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5 Tips for Talking to Your Kids About Divorce

5 Tips for Talking to Your Kids About Divorce

How did you talk to your kids about divorce? asks Circle of Moms member Michelle D. “I am in the process of divorcing my kids' dad, but he will not sit down with me to tell them,” she laments. "I need suggestions on how to explain things to them in terms they will understand.”

No question, telling your children is often one of the hardest parts of ending a marriage, say Circle of Moms members who've been through divorce. Here, they share five hard-earned pieces of wisdom on helping your kids get through that fateful conversation — and the changes in their lives that will follow.

1. Be Proactive

Karen J. has gone through divorce twice, and has learned the benefits of bringing her kids in earlier rather than later. ”I feel that the right time to explain it is before they really notice a difference," she says. "You should approach them to talk before they come to you because it makes your child more trusting of you. If they trust you to be honest with them, they will come to you in the future seeking advice about a situation.”


2. Be Honest

Many moms feel that it's best to be truthful with your kids. “As a child of divorce, I would ask you to be honest with them and be ready to answer tough questions,” says Jessica T. "Assure them that this is between you and their dad, that they are all loved by both of you, and that you both want to be with them. This is just healthier for everyone because sometimes grown-ups realize they will get along better living apart.”

Amanda J. agrees, adding that kids will see right through you if you try to fudge the truth. “Remember, they are smarter than we think,” she says. “They are getting bits and pieces and forming their own conclusions, which can bring on anxiety and problems. From here on out you cannot control the ex, what he says or does or doesn't do, but you can be honest and open with [the kids] on your end.”

An upside to being honest, says Jenny, is that "it will ultimately bring the two of you closer together."


3. ...But Not Too Honest

Spare your kids the incriminating reasons for your split, negative information about their father, and your own anxieties about the future, advises Samantha C. “They are kids, they won't understand until they're old enough to know what divorce really actually is,” she says. “To them, it just means Daddy won't be around anymore, and so tell them that, and that they will still see him. They don't need to know the deep down and dirty details of why Daddy won't be around anymore."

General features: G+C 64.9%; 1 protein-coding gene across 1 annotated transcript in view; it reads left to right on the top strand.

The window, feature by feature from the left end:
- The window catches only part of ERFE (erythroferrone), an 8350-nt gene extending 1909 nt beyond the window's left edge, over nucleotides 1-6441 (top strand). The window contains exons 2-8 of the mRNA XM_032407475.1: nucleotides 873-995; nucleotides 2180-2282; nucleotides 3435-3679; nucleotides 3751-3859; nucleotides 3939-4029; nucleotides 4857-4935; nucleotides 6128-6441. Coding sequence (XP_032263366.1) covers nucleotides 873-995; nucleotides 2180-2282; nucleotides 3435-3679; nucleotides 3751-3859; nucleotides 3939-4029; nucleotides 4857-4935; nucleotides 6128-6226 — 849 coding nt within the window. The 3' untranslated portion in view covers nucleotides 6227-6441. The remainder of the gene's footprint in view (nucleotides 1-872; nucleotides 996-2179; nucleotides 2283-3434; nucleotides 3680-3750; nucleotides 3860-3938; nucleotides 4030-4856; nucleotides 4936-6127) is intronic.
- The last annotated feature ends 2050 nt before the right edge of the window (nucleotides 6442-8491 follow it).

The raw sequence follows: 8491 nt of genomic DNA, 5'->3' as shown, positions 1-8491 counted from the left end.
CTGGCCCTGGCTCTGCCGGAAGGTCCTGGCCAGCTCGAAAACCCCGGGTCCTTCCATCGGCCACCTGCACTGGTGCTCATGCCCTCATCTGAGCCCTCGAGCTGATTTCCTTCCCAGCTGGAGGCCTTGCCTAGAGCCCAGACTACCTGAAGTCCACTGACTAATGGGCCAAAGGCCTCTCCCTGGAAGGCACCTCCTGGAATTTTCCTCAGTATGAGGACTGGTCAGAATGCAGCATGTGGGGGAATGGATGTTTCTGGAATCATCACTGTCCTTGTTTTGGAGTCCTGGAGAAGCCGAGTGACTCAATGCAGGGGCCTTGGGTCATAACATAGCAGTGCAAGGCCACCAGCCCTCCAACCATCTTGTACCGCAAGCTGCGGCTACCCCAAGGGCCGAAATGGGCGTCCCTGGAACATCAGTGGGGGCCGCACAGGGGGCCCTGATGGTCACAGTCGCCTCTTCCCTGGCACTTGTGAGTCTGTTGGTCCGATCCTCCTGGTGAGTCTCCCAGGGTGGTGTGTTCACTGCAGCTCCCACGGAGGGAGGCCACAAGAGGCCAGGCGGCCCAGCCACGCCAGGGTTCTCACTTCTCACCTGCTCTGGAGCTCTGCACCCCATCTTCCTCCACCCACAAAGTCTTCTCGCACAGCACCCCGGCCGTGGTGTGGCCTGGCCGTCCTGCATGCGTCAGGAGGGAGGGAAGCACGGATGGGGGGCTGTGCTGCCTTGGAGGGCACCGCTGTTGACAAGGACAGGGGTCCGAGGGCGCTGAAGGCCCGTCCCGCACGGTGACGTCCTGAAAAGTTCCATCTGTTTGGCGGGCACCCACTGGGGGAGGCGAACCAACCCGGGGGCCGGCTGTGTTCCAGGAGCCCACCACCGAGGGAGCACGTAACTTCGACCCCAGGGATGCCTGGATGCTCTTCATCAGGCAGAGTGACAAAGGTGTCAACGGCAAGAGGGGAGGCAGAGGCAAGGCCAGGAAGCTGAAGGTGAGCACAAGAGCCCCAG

Stephanie C is in the same camp. "Keep it simple," she recommends . “I just said that Mommy and Daddy couldn't live together because they could not get along anymore and [my daughter] understood,” she says, adding, "And don’t duke out the details in front of them either."

Several moms also add that it's important to avoid asking your kids to choose between the two of you. "This puts the child under a lot of pressure to take sides and in the long run it can also prove to be quite damaging. You never know what kids will take to heart or misconstrue," says Sara A.

4. Reassure, and Reassure Again

Children whose parents are splitting up are in a very difficult situation, reminds Jenny, and Karen J. advises tuning in to their feelings of vulnerability and fear. "Make sure your kids know they are loved and that they do not have to face this alone. Think before you speak, listen to their responses, and be there to help them face the changes ahead with security, compassion and love," she offers.

Katie C. echos this wisdom, adding that tragedies happen and that human beings can move through them. "...reassure them that they are loved by both of you and that is never going to change. It won't be easy but may come as somewhat of a relief to them."

Finally, Hoi D. and Kay G. add that moms should be mindful that, "Time and time again, children blame themselves for their parents' divorce," and advise telling your child clearly that "they did not cause the divorce,”


5. Get  Them Counseling

It is important that children have a safe and neutral place where they can express their feelings. Hoi D. suggests encouraging your kids to ask questions, "and if they're not ready to, tell them you'll be there anytime to answer any questions they may have.”

Other moms suggest providing your child with a therapist or counselor so that they have that safe place, as they may not be ready to have it with you. As Angela H. explains, “They need to be allowed to express their feelings with a neutral person. If they aren't allowed to vent they may suppress their feelings and this is not healthy.”

Mel J. also is a firm believer in giving your kids someone safe to talk to. "Even if nothing seems wrong right now, it's a good idea to let them know there is someone safe to talk to, someone who is not involved personally in what is going on,” she says.”It can help them transition much easier.”

How did you tell your kids about your divorce?

The views expressed in this article are those of the author and do not necessarily represent the views of, and should not be attributed to, POPSUGAR.

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